The true workhorse pairs in this line-up are the Silver Activity, and Silver Crew socks, both knit with anti-microbial silver yarns to fight odor and control moisture. The Activity pairs are made of merino wool, the athletic stripes add a bit of personality to an otherwise utilitarian pair. Crew socks are the most straight-forward pair we have, the solid navy and black colors ensure that none of your coworkers will notice if you have to wear them a few days in a row. In fact, the silver allows you to skip a wash or two with these in a way that I cannot recommend with any other cotton socks. It’s also a suitable sock for vegans who want all the benefits of wool socks.
Introducing Brush Brown
Posted October 2, 2018
If you come into our shop on any given day, there'll be one to four folks in the back tinkering away at various projects. In truth, we spend a large portion of our time cutting or sewing items for the our shop or other stockists around the country. Always with a lot of good music in the background, heads down, and dripping with focus.
But you might also walk in one day to see a couple of us, myself (Jess) and Erik in particular, seemingly just chillin' on computers or fiddling with tiny scraps of fabric and leather, and not really getting much done. But so much is happening in those moments that can't really be seen. Our goal isn't just to bring sturdy, useful products to the masses, but also to do it with the best materials possible. And honestly, to do it with materials that we just really, really dig.
And that's how we landed on the Brush Brown fabric we're presenting in our sale this week. We've always offered a main line of blues, browns, and olive greens. They're our staple colors in waxed and non-waxed canvas as well as leather. We'd been set on our Charcoal, Olive, and Field Tan waxed canvases for as long as we'd been making bags out of waxed canvas. They're all beautiful colors that just work for us. But, as is the case in some many facets of our lives, sometimes you just want to spice things up a bit.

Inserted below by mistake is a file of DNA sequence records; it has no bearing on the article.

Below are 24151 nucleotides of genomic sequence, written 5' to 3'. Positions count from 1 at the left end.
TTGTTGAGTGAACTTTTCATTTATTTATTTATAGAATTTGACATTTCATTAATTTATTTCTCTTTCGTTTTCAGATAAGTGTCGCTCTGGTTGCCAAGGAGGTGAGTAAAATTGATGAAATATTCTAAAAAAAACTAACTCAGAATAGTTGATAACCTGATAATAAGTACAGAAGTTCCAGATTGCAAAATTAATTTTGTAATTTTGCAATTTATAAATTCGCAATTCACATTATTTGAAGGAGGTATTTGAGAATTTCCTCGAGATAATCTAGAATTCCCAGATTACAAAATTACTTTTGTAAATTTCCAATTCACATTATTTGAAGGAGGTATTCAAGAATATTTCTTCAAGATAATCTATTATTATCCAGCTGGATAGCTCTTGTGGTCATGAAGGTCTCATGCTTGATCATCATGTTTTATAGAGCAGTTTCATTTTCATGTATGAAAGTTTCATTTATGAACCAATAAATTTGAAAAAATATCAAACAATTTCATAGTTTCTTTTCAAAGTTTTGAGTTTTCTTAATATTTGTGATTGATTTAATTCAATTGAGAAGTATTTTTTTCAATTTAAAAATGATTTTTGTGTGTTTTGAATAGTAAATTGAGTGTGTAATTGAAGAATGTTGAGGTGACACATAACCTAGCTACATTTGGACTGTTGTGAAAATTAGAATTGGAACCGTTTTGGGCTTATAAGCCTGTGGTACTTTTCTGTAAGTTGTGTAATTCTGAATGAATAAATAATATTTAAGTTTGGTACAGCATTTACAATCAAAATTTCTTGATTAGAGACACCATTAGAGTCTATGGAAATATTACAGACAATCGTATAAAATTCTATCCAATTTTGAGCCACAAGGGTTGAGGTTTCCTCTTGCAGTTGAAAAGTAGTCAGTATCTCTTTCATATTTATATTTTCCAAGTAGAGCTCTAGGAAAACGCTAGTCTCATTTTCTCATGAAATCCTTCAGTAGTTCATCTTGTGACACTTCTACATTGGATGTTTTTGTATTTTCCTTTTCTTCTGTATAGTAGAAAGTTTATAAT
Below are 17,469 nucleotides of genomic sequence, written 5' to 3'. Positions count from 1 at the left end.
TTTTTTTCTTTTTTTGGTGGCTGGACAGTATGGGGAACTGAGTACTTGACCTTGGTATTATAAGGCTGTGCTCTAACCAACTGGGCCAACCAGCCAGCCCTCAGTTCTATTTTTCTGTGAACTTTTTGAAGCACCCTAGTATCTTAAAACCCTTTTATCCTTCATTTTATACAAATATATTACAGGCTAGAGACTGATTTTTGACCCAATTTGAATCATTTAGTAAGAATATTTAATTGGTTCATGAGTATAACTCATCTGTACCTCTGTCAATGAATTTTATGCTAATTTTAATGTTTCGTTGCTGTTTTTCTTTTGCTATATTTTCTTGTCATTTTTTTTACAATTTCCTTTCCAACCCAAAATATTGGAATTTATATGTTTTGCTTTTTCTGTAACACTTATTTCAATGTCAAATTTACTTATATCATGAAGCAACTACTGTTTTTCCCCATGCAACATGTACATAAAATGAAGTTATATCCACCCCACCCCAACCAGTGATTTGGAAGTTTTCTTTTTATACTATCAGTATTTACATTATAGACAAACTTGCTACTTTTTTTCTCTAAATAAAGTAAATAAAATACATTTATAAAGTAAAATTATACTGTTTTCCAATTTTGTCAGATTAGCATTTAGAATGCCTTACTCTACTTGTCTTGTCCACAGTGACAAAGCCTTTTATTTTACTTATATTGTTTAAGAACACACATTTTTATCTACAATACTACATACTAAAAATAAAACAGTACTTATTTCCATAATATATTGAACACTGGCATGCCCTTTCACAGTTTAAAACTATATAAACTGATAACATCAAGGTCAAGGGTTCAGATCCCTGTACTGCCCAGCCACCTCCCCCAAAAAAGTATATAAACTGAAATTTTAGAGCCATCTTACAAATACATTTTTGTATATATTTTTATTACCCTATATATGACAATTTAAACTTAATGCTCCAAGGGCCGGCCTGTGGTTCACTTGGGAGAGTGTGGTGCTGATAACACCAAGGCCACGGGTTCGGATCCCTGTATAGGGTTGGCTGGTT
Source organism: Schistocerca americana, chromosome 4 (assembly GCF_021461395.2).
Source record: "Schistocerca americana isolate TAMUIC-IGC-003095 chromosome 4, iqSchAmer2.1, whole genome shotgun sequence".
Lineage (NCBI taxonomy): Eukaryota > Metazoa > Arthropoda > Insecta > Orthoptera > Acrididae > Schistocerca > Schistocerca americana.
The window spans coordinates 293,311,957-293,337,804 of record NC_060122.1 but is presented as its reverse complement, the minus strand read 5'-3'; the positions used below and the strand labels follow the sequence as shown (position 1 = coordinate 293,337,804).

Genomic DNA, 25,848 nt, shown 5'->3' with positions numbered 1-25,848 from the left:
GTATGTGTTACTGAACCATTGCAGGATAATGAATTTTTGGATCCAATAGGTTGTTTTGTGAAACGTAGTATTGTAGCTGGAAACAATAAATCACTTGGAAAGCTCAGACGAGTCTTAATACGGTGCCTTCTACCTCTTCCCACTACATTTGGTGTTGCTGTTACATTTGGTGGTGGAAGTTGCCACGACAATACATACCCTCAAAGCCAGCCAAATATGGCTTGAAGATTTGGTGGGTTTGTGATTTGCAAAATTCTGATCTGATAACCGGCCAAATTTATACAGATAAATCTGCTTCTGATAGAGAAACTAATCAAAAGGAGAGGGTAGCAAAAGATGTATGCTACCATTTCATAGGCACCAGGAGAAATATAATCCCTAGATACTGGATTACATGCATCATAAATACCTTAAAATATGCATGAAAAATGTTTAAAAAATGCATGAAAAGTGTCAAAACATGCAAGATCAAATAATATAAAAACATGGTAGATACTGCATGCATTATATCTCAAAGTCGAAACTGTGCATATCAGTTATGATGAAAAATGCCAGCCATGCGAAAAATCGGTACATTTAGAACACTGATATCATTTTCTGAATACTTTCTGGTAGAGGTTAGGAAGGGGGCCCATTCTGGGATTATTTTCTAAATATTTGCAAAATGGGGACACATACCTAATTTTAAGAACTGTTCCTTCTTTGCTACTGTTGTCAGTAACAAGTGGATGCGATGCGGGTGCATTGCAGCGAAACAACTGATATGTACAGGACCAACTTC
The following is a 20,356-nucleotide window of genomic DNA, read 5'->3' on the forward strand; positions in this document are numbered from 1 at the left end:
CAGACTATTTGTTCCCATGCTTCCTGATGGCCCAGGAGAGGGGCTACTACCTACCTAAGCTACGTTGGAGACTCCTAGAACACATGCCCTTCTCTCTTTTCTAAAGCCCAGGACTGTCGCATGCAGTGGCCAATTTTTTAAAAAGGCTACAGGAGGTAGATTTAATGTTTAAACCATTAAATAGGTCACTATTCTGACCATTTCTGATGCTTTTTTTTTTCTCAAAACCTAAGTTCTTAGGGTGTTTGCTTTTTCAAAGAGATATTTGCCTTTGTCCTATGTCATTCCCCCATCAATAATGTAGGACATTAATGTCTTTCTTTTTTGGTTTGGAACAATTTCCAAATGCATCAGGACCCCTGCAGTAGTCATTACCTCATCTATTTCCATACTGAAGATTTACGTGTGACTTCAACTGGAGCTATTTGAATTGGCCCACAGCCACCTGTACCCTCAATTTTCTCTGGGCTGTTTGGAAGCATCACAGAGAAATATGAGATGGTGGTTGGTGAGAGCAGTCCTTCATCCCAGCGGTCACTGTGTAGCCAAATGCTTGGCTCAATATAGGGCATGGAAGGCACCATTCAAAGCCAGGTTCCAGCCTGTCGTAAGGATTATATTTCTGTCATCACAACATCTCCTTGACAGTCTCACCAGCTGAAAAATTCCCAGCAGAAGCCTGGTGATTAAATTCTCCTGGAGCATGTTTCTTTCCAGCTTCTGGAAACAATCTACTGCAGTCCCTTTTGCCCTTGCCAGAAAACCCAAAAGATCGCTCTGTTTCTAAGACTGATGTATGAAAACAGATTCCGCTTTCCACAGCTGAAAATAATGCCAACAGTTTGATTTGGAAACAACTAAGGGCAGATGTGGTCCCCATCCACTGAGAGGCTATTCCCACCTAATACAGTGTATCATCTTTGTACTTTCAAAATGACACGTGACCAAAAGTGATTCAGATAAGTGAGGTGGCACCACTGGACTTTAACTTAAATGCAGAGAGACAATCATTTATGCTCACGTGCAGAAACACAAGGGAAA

Of course we couldn't change up the Charcoal. It's our best-selling color of fabric by a landslide. And we're not the kind of folks who take joy in denying the people what they want. As for Olive, it't one of the few truly excellent green shades available in waxed canvas, so that one was staying put, too. But with Field Tan, we had a little wiggle room. Our fabric supplier offers several shades of tan and brown to play with so we brought in a little Brush Brown, and we brought in a little Sage, and we polled the audience (and by audience, I mean our am amazing staff). We landed on the Brush Brown because of it's warmth and depth. Where the other colors were bold and crisp, this one seemed to have a little added nuance. It's not the same in every angle. You'll pick up ambers and honey tones, and even a little pale green in some lights. It's a truly unique shade that was just couldn't get enough of.
We made everything in it. Pouches and dopp kits. Weekenders and briefcases. Totes and totes and totes. This color looks great on everything.